On Monday, Downing Street confirmed its intention for the UK to leave the Customs Union (or the Common External Tariff, CET) when we leave the EU.
It has been striking that, over the past week, so many politicians and business leaders have repeatedly claimed that this would be very damaging to the UK economy.
More than 18 months after the Brexit referendum, so many people still don’t “get it” with regard to the economic benefits of being outside the CET. There’s a need to revisit the economics of customs unions 101.
People are aware of the benefits of leaving the CET in terms of being able to negotiate our own free trade agreements independently.
They’re probably also aware that Project Fear claims about Britain not having enough clout in negotiations as a single country (always an assertion, never a fact), are more than offset by not having to keep 27 other EU countries onboard to reach a deal.
The ability to negotiate free trade agreements is crucially important to the success of Brexit, but it’s only the starter, and entirely misses the main course. The fundamental benefit of leaving the CET doesn’t lend itself to a sound bite or easy explanation on the evening news, but it is based on an iron law of economics – David Ricardo’s Law of Comparative Advantage.
At present, a large protectionist tariff wall surrounds the EU, with goods imported into the EU from outside subject to varying levels of tariff – 10 per cent on cars, and 20-30 per cent on certain food products. This is a tax on consumers, and the extra money paid out is money that could have been retained and saved, or spent on other goods and services.
Leaving the CET would provide an immediate windfall for consumers (and intermediate producers of goods requiring imported components). It would also provide an immediate windfall for the government, which would have delivered voters an effective big tax cut and could expect a bounce in the polls in return.
Of even greater importance than these immediate short-term benefits, however, is the fact that exiting the CET would generate very significant dynamic long-term advantages for the UK economy.
First, it would increase competition, thereby driving up productivity in the UK economy. Second, it would improve resource allocation in the economy towards its most productive use.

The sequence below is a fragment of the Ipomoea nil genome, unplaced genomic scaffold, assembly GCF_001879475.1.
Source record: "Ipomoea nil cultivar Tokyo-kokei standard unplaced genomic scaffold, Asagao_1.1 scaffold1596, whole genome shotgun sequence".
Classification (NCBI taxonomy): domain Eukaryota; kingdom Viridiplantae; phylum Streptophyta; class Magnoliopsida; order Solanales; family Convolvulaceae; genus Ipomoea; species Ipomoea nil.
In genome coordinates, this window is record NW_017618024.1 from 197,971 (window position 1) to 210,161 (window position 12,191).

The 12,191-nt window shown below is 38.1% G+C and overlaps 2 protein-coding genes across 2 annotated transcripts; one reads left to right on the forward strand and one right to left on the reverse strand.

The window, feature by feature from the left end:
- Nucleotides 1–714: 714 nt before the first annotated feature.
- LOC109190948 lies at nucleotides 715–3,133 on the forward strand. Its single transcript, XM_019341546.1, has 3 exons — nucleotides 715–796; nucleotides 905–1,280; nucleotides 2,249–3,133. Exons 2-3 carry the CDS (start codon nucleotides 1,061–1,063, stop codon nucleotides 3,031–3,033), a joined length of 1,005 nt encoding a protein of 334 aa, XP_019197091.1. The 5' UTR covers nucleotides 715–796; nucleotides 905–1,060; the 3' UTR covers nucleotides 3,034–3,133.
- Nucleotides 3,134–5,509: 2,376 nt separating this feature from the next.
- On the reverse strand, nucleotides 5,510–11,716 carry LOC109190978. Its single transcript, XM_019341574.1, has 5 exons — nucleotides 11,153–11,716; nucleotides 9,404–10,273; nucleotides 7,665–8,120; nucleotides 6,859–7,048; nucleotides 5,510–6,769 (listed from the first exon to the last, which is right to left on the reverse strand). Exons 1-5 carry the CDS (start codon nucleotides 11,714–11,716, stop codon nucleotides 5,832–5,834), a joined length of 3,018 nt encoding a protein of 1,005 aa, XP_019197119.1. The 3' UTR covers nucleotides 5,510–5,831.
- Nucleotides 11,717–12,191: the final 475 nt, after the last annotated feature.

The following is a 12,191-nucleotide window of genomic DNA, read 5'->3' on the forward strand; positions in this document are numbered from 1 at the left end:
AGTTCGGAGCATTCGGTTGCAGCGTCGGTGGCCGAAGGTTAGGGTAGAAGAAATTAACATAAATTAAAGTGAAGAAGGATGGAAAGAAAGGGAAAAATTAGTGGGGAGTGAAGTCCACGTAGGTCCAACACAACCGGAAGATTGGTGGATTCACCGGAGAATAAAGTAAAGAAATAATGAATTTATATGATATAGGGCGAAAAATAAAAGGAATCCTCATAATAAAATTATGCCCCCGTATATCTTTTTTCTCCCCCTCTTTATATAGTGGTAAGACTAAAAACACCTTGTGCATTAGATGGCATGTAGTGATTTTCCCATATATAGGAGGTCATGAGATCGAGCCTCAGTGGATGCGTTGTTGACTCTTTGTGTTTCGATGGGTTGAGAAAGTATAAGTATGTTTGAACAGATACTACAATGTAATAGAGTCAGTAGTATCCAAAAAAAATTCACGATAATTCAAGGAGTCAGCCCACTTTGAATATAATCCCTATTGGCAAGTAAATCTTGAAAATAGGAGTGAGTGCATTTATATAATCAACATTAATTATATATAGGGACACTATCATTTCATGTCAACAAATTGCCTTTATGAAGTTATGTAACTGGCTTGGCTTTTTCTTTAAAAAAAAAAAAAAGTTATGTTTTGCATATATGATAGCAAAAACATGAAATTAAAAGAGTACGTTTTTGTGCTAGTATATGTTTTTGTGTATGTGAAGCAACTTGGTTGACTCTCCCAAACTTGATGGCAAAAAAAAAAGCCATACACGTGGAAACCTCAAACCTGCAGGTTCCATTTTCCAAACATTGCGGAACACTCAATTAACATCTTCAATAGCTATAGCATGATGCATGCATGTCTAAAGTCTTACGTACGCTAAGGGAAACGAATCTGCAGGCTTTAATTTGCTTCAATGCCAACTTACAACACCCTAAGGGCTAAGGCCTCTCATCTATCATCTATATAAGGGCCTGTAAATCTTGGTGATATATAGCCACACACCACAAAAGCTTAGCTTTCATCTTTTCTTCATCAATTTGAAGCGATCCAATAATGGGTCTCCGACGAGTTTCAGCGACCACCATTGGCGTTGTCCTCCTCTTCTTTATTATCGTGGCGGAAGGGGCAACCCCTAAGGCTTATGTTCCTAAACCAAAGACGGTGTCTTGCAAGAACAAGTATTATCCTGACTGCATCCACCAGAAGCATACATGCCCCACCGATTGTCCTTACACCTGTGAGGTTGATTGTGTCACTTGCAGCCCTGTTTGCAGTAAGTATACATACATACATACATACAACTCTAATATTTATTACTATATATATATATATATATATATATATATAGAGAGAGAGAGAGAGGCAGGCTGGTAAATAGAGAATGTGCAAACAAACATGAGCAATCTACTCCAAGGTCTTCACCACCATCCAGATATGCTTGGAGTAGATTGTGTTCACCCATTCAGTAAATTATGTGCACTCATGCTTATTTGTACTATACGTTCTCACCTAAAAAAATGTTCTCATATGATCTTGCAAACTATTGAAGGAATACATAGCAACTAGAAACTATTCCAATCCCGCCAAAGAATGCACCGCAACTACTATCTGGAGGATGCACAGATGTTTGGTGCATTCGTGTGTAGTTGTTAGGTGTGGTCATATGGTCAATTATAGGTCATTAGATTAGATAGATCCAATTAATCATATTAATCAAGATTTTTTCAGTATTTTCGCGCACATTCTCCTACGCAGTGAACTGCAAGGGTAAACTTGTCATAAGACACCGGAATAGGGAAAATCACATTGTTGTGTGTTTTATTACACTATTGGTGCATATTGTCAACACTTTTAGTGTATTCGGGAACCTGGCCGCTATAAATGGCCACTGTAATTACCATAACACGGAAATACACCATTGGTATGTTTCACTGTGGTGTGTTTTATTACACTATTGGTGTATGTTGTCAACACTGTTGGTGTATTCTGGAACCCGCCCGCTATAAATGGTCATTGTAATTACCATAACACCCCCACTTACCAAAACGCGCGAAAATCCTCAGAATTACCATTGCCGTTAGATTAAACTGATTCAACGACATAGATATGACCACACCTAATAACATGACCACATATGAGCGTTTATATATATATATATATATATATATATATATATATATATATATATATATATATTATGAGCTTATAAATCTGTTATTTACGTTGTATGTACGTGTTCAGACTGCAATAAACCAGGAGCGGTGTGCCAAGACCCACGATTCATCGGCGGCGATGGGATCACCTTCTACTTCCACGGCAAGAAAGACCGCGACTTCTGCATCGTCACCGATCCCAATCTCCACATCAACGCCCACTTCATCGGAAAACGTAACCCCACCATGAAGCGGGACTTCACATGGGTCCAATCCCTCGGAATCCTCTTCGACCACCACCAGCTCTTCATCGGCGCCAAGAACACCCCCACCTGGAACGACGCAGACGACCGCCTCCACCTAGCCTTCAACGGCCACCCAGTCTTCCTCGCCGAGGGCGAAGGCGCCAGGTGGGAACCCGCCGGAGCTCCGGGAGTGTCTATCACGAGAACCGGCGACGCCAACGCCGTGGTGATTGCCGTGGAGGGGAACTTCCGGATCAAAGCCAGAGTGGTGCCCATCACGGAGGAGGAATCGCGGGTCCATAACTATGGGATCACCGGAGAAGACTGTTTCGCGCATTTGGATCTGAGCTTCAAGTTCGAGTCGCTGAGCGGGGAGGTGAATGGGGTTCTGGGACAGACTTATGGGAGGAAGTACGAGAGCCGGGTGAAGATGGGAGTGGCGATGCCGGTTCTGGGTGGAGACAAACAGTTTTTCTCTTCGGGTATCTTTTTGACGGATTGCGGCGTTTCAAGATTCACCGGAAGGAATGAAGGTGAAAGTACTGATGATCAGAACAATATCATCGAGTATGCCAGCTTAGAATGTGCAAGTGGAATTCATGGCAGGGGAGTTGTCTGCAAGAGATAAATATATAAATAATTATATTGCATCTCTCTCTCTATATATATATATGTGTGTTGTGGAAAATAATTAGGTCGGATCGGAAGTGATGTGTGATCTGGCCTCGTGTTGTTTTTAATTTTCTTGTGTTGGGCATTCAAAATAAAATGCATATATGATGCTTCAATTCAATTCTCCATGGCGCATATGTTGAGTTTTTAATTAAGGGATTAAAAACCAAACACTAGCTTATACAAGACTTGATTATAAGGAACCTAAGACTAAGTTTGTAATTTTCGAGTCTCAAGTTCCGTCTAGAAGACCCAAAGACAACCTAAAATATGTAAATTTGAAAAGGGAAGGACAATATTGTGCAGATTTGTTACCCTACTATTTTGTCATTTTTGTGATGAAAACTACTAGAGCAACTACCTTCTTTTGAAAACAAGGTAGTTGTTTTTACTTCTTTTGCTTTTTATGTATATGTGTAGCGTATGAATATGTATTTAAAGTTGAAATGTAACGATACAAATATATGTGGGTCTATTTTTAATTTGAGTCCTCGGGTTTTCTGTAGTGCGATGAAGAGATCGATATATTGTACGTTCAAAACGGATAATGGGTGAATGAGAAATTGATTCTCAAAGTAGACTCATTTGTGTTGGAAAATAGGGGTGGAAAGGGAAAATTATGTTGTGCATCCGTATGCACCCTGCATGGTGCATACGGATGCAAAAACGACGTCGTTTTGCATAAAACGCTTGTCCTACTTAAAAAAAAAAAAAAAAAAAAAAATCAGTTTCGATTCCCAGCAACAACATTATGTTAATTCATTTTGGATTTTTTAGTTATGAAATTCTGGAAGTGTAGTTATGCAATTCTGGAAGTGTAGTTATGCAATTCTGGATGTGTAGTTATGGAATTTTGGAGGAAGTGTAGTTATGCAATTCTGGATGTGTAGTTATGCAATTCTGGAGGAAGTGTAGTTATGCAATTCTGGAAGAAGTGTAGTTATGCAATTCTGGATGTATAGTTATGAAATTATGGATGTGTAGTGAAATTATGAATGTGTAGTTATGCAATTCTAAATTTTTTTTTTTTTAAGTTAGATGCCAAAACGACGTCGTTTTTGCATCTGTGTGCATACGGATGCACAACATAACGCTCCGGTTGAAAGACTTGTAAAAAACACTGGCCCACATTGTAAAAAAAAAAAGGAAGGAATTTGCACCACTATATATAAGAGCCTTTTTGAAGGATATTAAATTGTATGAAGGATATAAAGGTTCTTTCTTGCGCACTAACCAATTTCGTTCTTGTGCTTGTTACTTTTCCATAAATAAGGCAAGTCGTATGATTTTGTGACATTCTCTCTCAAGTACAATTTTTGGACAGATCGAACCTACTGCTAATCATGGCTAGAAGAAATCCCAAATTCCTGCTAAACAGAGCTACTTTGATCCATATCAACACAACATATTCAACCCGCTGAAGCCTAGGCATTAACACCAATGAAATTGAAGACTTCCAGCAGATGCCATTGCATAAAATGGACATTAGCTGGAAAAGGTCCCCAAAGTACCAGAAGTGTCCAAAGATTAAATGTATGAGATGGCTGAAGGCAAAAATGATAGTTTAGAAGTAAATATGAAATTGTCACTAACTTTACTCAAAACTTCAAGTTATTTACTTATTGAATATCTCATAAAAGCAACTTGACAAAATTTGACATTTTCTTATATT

These benefits are compelling. If combined with regulatory liberalisation, it is estimated that we could boost the economy by up to seven per cent of GDP if the UK pursued genuine free-trade, with zero tariff barriers on all imported goods.
They’re a favourable tsunami, which would swamp the purported threat to the UK economy from the imposition of tariffs on British goods exported to the EU, in the event that there was no UK-EU free trade agreement. This is an absolutely fundamental point.
Those opposed to genuine free trade argue that overall average CET tariff levels across all goods (not just the cars and food products examples above) are less than four per cent, and so the dynamic trade gains would be minimal. The obvious immediate response is to say that, if the tariff wall is so low, what’s all the fuss about?
However, the focus on tariff levels alone is misleading. Average overall tariff levels are relatively low, but the difference between UK and world prices for goods is high, owing to the influence of non-tariff barriers.
Moving to genuine free trade and trading at world prices – which different datasets suggest could be up to 20 per cent lower than UK prices – is where the real dynamic gains from leaving the CET are to be found.
In short, all the economic evidence points towards leaving the EU’s Customs Union, not sacrificing control to stay within it.